Medical Ethics should address more than the individual patient encounter

George Lundberg, reviewed what he called the Principles of medical ethics in his blog on on December 20, 2010. He’s done us a service by bringing this up as the season for reflection is upon us.

The AMA’s Code of Medical ethics as revised in June 2001 is separate from the Hippocratic Oath, which most medical students recite on graduation. The AMA’s Code, which is less widely known, also reads like much of what should be noble in the profession, as it relates to an individual physician-patient encounter.

However, the code is fuzzy when it talks about the patient as paramount. There is nothing in these principles that relates to stewardship of health resources that are not limitless. There are multiple examples where physicians have done what they may have thought were in the patient’s best interest, but actually hurt them. One of the most egregious examples of this was in the 1990s when there was benefit presumed from bone marrow transplant based therapies for women with stage IV breast cancer. Physicians sent women for this therapy believing that it would help prolong their lives. Most often this was based on thinking of the patient as paramount, even if the therapy actually didn’t help most patients who had been studied. Where does the physician’s responsibility for evaluating the mountain of medical literature and for reaching a valid independent conclusion about an individual patient’s likelihood of benefiting from a therapy begin or end. In 2010 there were approximately 4600 journals catalogued in the Medline Database at the National Center for Biotechnology Information (NCBI). What a physician does for an individual patient must clearly be in the best interest of that patient. However, an individual physician’s “clinical judgment” may often be colored by his heuristics and individual biases. We need to work on ways of allowing us to be better informed and generally work in the patient’s as well as society’s best interests. We simply cannot do everything possible for an individual patient without taking into account the incremental benefit of individual diagnostic tests or therapeutic adventures.  There multiple examples of where a “it can’t hurt” to do a diagnostic or therapeutic procedure has led to catastrophic outcomes.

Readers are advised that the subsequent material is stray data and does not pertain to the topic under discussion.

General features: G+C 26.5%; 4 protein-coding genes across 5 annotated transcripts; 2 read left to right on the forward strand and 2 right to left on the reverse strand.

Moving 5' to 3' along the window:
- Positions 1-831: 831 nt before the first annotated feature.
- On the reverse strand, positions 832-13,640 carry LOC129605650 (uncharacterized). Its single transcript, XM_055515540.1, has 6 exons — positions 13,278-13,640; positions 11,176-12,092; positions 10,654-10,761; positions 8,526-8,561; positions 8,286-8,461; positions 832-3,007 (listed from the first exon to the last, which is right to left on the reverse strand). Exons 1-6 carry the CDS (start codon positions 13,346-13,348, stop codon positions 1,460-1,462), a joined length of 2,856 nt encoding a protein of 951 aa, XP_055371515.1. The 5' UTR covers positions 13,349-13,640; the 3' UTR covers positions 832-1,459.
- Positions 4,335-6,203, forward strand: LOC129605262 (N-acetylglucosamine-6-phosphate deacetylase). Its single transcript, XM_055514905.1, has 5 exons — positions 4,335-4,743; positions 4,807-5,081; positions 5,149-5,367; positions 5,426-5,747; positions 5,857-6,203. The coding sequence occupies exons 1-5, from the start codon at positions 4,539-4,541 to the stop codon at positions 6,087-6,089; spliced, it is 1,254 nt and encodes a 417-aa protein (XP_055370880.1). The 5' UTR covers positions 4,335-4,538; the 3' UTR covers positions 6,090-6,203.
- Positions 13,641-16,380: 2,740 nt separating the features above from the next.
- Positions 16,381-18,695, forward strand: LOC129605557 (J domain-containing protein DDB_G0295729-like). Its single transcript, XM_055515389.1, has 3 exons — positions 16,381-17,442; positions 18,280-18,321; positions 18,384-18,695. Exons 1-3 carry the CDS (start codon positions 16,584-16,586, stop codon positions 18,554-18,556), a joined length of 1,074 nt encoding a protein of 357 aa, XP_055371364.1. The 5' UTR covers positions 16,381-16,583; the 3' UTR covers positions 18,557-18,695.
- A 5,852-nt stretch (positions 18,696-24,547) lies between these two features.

About Ted

Edward B. J. (Ted) Winslow received an MD from the Faculty of Medicine of the University of British Columbia in Vancouver and an MBA by the Kellogg School of Northwestern University. Before getting his MBA, Ted practiced Cardiology and Internal Medicine at several Chicago institutions (University of Illinois, Veterans West Side, Illinois Masonic, Northwestern Memorial and Evanston Northwestern Healthcare – each one at a time). As a practicing physician, Ted has had experience in managing a medical practice, and implementing the adoption of electronic medical record systems
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